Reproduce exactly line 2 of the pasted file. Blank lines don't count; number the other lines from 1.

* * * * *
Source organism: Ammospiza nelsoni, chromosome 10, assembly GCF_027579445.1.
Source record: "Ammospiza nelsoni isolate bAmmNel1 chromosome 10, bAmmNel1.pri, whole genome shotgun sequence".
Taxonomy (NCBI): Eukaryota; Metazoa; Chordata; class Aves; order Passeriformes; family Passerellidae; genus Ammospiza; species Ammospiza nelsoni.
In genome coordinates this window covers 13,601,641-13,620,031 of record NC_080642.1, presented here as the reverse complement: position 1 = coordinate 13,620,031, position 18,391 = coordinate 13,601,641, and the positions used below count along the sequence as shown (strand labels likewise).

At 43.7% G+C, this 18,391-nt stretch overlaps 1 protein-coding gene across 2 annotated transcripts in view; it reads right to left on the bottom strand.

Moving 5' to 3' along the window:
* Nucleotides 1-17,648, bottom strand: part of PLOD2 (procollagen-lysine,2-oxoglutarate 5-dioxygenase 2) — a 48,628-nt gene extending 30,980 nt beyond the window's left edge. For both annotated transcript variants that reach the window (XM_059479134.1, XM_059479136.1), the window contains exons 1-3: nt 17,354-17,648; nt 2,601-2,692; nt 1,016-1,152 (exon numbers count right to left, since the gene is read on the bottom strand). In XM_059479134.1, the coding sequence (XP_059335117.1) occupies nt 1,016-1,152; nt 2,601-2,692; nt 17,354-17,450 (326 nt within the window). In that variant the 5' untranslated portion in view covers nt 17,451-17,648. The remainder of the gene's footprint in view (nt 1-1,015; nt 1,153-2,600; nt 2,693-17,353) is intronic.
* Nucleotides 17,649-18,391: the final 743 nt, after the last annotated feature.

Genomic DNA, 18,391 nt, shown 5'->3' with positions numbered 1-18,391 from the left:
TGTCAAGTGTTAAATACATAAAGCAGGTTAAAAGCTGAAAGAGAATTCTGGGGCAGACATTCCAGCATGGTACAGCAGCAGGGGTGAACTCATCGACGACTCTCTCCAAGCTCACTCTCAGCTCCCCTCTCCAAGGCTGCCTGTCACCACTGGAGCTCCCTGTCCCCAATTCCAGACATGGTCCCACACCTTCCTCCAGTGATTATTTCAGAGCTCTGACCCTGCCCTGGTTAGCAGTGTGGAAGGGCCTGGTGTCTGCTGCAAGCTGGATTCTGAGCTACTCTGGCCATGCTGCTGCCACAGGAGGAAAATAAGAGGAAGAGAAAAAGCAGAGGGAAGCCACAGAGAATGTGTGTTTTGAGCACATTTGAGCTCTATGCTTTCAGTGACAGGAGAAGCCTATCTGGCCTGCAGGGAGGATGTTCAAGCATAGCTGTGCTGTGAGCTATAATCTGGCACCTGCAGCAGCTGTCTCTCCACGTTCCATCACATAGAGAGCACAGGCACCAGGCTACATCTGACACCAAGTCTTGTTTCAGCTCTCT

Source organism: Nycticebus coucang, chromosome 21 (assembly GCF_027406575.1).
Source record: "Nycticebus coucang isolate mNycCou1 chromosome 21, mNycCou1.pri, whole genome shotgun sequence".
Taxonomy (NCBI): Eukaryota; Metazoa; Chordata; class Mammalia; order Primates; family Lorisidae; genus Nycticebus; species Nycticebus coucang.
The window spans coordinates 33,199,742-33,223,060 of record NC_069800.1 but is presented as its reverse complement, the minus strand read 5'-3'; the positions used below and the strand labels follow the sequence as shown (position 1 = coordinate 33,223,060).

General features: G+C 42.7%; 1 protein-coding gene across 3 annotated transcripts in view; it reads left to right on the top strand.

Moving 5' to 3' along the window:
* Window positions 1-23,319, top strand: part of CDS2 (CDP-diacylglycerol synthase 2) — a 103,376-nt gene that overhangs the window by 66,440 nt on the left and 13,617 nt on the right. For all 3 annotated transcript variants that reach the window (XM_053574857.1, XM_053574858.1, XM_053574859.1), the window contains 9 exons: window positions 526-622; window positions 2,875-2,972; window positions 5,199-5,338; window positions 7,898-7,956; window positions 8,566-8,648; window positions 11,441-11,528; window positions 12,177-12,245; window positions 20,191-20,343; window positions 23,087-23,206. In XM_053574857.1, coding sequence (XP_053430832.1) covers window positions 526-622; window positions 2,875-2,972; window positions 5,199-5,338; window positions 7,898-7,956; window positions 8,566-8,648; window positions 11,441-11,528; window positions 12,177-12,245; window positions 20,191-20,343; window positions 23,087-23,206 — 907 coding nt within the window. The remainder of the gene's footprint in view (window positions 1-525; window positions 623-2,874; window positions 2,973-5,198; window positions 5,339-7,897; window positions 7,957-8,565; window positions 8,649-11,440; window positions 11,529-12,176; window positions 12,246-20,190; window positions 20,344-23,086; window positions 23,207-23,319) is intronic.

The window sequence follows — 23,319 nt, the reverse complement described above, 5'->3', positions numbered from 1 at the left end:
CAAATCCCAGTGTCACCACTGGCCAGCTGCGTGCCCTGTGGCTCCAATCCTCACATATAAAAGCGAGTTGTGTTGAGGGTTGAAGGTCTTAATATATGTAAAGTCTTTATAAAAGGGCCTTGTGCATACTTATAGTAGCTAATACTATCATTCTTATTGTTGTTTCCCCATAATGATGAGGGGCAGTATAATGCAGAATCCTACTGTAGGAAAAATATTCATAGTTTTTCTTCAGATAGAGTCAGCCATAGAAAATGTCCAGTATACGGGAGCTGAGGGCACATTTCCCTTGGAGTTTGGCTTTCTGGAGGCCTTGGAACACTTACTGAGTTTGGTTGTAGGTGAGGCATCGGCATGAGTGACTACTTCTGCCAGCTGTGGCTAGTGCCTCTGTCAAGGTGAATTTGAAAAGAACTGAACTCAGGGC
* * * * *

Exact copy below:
Source record: "Ammospiza nelsoni isolate bAmmNel1 chromosome 10, bAmmNel1.pri, whole genome shotgun sequence".